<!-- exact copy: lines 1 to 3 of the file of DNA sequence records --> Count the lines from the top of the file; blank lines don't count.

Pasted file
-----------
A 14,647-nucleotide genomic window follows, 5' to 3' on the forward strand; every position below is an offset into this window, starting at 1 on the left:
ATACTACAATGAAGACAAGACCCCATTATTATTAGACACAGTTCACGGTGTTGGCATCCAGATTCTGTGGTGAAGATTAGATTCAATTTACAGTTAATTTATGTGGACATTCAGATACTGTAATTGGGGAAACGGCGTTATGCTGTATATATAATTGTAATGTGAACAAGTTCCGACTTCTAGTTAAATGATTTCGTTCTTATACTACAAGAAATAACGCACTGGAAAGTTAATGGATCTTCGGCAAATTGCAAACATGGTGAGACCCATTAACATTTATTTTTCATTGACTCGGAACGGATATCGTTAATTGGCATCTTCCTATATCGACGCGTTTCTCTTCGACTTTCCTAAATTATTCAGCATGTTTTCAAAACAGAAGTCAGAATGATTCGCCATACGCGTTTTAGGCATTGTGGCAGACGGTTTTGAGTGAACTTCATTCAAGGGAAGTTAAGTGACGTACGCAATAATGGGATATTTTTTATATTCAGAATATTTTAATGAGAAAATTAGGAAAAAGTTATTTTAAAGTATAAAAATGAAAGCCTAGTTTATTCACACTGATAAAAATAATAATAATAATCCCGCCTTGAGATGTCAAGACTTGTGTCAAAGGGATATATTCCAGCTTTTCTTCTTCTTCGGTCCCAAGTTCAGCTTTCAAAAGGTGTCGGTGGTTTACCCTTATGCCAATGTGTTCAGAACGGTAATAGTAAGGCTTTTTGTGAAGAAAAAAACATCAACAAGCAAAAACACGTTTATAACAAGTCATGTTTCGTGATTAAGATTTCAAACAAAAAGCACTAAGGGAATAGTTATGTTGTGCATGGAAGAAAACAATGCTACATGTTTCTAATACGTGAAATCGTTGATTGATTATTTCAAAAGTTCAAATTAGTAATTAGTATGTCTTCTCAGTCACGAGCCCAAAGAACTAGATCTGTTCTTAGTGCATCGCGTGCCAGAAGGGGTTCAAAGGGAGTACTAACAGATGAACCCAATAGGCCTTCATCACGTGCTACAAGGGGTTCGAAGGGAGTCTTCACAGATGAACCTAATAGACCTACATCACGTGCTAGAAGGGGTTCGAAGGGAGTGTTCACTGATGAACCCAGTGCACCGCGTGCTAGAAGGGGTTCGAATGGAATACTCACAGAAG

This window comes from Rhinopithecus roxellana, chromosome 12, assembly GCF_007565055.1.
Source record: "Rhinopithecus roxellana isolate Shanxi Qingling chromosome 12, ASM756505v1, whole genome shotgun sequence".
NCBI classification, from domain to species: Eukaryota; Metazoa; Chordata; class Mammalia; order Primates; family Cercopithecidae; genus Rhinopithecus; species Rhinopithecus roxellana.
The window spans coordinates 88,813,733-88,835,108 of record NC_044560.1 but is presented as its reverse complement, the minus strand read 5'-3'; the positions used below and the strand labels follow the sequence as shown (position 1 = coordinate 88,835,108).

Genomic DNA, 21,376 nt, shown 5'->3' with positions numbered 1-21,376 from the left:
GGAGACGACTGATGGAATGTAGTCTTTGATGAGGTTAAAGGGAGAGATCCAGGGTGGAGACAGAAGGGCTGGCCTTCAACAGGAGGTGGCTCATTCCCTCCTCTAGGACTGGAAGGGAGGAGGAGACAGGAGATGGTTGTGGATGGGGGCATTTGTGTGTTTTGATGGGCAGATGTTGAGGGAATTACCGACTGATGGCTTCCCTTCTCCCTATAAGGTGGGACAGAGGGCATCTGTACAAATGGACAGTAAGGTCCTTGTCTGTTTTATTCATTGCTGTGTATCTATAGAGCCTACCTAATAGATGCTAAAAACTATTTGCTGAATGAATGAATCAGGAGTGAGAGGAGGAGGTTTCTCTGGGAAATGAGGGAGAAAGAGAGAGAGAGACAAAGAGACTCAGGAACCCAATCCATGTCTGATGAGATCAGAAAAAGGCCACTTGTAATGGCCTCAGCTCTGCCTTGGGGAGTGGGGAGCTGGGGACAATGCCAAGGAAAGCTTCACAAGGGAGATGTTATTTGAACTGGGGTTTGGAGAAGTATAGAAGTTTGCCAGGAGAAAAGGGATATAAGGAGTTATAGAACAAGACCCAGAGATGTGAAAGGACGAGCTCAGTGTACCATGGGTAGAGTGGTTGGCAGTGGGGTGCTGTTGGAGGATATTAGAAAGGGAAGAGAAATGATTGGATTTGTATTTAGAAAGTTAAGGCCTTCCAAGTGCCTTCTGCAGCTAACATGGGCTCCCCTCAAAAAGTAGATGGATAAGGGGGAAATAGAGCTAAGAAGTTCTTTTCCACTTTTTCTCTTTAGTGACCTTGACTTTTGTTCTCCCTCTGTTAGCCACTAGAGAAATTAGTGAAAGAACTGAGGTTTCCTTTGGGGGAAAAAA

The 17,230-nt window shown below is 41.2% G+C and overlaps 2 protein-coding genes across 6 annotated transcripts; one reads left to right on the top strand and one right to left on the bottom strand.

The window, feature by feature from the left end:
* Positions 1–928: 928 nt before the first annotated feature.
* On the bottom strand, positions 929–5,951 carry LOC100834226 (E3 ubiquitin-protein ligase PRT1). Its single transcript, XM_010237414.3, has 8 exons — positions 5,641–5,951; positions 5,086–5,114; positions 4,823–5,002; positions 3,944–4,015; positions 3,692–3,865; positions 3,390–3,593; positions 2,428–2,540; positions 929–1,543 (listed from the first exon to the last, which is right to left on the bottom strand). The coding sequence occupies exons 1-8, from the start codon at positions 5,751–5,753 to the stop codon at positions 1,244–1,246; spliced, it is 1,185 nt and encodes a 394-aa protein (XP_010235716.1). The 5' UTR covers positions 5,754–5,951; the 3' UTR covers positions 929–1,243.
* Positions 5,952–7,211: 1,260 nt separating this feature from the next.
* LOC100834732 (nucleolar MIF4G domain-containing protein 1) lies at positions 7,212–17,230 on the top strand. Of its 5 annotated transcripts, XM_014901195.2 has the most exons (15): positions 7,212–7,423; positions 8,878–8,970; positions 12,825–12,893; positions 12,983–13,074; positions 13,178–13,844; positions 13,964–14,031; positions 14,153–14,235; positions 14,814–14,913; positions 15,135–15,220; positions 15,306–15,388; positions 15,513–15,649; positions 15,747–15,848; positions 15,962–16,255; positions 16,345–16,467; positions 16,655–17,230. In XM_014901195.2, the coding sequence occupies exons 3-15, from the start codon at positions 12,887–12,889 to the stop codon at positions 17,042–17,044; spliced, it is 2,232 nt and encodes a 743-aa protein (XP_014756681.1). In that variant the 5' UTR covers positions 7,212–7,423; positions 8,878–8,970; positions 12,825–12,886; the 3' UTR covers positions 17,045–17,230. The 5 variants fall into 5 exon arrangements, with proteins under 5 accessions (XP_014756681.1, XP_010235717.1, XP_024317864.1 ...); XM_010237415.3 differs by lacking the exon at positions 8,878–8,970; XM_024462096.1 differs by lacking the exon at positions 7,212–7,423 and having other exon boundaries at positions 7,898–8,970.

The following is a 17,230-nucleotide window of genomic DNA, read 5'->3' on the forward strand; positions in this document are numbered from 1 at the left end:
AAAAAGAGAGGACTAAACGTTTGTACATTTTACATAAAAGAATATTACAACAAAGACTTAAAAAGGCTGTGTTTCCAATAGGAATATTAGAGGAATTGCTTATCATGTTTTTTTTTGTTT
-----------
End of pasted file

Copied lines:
A 14,647-nucleotide genomic window follows, 5' to 3' on the forward strand; every position below is an offset into this window, starting at 1 on the left:
ATACTACAATGAAGACAAGACCCCATTATTATTAGACACAGTTCACGGTGTTGGCATCCAGATTCTGTGGTGAAGATTAGATTCAATTTACAGTTAATTTATGTGGACATTCAGATACTGTAATTGGGGAAACGGCGTTATGCTGTATATATAATTGTAATGTGAACAAGTTCCGACTTCTAGTTAAATGATTTCGTTCTTATACTACAAGAAATAACGCACTGGAAAGTTAATGGATCTTCGGCAAATTGCAAACATGGTGAGACCCATTAACATTTATTTTTCATTGACTCGGAACGGATATCGTTAATTGGCATCTTCCTATATCGACGCGTTTCTCTTCGACTTTCCTAAATTATTCAGCATGTTTTCAAAACAGAAGTCAGAATGATTCGCCATACGCGTTTTAGGCATTGTGGCAGACGGTTTTGAGTGAACTTCATTCAAGGGAAGTTAAGTGACGTACGCAATAATGGGATATTTTTTATATTCAGAATATTTTAATGAGAAAATTAGGAAAAAGTTATTTTAAAGTATAAAAATGAAAGCCTAGTTTATTCACACTGATAAAAATAATAATAATAATCCCGCCTTGAGATGTCAAGACTTGTGTCAAAGGGATATATTCCAGCTTTTCTTCTTCTTCGGTCCCAAGTTCAGCTTTCAAAAGGTGTCGGTGGTTTACCCTTATGCCAATGTGTTCAGAACGGTAATAGTAAGGCTTTTTGTGAAGAAAAAAACATCAACAAGCAAAAACACGTTTATAACAAGTCATGTTTCGTGATTAAGATTTCAAACAAAAAGCACTAAGGGAATAGTTATGTTGTGCATGGAAGAAAACAATGCTACATGTTTCTAATACGTGAAATCGTTGATTGATTATTTCAAAAGTTCAAATTAGTAATTAGTATGTCTTCTCAGTCACGAGCCCAAAGAACTAGATCTGTTCTTAGTGCATCGCGTGCCAGAAGGGGTTCAAAGGGAGTACTAACAGATGAACCCAATAGGCCTTCATCACGTGCTACAAGGGGTTCGAAGGGAGTCTTCACAGATGAACCTAATAGACCTACATCACGTGCTAGAAGGGGTTCGAAGGGAGTGTTCACTGATGAACCCAGTGCACCGCGTGCTAGAAGGGGTTCGAATGGAATACTCACAGAAG

This window comes from Rhinopithecus roxellana, chromosome 12, assembly GCF_007565055.1.